The FYS1120 Weekly Assignment Post #2

This post is from an earlier year, meaning the information here is likely outdated. You should look for a newer post from the current year to get the newest exercises and notes.

Allright! Here are my solutions to this weeks assignment. If you have any questions just post them here and someone might just help you out. The same goes if the solutions are not in agreement with your own.

Assignment #6


a) E =\frac{E_0}{\kappa_1} \ \ 0 < y < d/2 \ \ \, E = \frac{E_0}{\kappa_2} \ \ \ d/2 < y < d

 \Delta V = \int_0^d \vec{E} \cdot \vec{dy} = \frac{E_0 d}{2 \kappa_1} + \frac{E_0 d}{2 \kappa_2} = \frac{E_0 d}{2} \left( \frac{ \kappa_1 + \kappa_2}{\kappa_1 \kappa_2}\right) = \frac{Qd}{A\epsilon_0 2} \left( \frac{ \kappa_1 + \kappa_2}{\kappa_1 \kappa_2}\right)

b) C = \frac{Q}{\Delta V} =\frac{2Q}{E_0 d}\left(\frac{\kappa_1 \kappa_2}{\kappa_1 + \kappa_2}\right) = \frac{2A\epsilon_0}{d}\left(\frac{\kappa_1 \kappa_2}{\kappa_1 + \kappa_2}\right)

c) C = \frac{A \epsilon_0}{2d} (\kappa_1 +\kappa_2)


a) R = \frac{\rho}{A_0 \alpha} \ln(1+L\alpha)

b) L’Hopital

c) Hmm.. not yet sure.


a) E = \frac{D}{\epsilon_0 \kappa} = \frac{Q}{4\pi \epsilon_0 \kappa} \frac{1}{r^2}

b) C = \frac{Q}{4 \pi \epsilon_0 \kappa} \left(\frac{b-a}{ab}\right)

c) Q_a = Q_b \Rightarrow \sigma_b = (\frac{a}{b})^2 \sigma_a

d)\sigma_a = \hat{n}\cdot \vec{P} = \sigma \frac{\kappa -1}{\kappa} \ \ \ r=a

\sigma_b = \sigma \frac{a^2}{b^2} \frac{\kappa - 1}{\kappa} \ \ \ r=b


a)  I_1 = \frac{12}{11}A, I_2 = \frac{8}{11} A ,  I_3 = \frac{4}{11} A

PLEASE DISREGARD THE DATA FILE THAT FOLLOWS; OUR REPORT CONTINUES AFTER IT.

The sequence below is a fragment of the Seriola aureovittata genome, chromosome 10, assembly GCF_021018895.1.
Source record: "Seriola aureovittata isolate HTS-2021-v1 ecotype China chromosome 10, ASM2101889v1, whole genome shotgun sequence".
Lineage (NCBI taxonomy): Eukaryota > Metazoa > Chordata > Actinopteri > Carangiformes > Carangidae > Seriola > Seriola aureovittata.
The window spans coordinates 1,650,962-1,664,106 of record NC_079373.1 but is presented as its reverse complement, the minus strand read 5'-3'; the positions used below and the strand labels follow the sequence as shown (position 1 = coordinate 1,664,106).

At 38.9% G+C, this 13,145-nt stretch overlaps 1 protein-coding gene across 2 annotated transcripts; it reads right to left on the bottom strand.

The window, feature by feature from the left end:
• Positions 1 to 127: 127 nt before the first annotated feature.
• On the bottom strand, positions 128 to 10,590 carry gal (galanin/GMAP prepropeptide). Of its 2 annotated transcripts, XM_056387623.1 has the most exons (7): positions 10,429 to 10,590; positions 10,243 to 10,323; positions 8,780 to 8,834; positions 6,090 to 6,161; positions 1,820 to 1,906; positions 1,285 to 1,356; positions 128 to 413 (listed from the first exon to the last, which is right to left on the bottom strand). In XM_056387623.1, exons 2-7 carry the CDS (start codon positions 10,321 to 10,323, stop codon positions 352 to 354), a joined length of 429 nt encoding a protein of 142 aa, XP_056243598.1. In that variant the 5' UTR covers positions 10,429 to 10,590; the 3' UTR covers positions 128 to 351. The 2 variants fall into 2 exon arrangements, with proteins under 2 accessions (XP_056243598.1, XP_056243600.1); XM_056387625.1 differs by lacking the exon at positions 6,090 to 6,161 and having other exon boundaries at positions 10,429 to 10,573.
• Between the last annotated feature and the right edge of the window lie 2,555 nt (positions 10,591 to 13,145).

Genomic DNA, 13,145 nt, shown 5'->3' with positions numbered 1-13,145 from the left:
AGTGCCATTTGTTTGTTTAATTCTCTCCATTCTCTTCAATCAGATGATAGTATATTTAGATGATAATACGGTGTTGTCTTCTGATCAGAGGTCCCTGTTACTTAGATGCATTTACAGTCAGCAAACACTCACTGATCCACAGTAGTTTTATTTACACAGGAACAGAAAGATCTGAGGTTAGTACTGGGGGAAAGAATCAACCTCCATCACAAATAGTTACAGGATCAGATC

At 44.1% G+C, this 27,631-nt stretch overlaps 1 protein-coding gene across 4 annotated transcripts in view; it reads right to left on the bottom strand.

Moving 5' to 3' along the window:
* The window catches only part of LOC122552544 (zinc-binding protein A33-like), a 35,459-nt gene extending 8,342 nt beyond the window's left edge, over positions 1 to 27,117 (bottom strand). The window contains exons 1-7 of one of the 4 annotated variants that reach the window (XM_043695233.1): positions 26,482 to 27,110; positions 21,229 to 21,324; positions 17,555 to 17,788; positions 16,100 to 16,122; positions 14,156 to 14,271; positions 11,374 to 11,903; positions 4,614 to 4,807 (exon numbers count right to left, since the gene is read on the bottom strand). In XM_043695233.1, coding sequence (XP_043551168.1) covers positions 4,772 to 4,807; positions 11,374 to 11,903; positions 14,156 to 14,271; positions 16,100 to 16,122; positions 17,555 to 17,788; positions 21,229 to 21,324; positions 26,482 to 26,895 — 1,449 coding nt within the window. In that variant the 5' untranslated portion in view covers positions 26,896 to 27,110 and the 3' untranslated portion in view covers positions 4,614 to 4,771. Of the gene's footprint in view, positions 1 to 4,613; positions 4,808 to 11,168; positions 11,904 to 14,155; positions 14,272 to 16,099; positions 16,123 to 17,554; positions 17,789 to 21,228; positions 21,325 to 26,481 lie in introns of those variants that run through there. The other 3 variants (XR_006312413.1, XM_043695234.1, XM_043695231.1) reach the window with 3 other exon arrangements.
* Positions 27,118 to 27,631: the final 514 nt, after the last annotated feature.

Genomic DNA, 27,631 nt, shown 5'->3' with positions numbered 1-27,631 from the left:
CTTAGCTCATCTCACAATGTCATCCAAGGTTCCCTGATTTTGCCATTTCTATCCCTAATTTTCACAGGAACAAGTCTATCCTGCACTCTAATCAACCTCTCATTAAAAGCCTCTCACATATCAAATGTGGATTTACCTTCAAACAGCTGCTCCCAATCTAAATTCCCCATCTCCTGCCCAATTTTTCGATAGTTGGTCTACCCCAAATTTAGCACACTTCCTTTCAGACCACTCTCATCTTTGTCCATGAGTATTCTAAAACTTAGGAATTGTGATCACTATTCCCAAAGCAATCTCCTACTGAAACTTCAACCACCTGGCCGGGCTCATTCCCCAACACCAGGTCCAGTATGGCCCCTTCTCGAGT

b)  P = I\epsilon = 8.72 W

c) P = P_1 + P_2 + P_3

4 thoughts on “The FYS1120 Weekly Assignment Post #2

  1. Another suggestion for 2c:
    J = I/A. So if you’re going to make J r dependent, you either have to do something about A or something about I. Changing I wont affect R, so you’re left with doing something about A. But A varies only with x, so there would be no change.

  2. A suggestion for 2c:
    If the current density is a function of r, J = J(r) for x=const, the resistivity is not constant in the radial direction, or \rho = \rho(r). I think this would give a different result since R is dependent on the resistivity. If the resistivity somehow remains constant, the result should be as in 2a (or if the total integrated resistivity equals \rho \ \forall \ x).
    This may or may not have anything to do with the correct answer :p

  3. Thanks for the solutions! Nice to have something to compare with.

    Exercise 3d: I think \sigma is missing in both \sigma_a and \sigma_b. \kappa is a dimensionless constant ๐Ÿ™‚

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